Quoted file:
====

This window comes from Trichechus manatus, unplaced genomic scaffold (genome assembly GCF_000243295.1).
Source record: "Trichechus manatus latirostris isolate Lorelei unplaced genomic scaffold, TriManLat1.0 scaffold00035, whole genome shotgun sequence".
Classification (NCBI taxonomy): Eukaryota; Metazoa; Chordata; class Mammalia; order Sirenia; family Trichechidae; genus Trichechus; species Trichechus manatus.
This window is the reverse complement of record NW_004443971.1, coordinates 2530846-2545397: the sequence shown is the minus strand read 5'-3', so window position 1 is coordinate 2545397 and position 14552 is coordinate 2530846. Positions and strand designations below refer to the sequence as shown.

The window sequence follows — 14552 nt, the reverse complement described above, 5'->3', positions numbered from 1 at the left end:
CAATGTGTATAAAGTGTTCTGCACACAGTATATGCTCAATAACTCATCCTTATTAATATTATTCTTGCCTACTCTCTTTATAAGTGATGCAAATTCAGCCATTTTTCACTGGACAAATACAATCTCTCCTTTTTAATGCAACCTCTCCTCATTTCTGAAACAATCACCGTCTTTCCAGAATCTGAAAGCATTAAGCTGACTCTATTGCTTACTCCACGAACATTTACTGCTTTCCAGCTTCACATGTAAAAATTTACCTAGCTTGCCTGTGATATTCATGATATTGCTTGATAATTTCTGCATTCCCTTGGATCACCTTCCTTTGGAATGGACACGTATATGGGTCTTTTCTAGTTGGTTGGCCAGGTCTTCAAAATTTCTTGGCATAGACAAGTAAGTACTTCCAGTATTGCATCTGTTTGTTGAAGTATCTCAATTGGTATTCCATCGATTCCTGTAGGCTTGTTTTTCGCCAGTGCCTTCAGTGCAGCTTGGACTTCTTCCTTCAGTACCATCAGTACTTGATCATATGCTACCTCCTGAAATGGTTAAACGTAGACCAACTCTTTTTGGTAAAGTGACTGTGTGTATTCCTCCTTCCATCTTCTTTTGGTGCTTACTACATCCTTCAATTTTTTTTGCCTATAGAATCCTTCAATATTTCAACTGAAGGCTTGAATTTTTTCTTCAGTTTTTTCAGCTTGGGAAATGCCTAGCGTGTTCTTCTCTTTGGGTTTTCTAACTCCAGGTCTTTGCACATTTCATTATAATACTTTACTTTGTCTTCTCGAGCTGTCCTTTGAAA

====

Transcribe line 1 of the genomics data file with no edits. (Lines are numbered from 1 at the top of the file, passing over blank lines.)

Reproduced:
This window comes from Trichechus manatus, unplaced genomic scaffold (genome assembly GCF_000243295.1).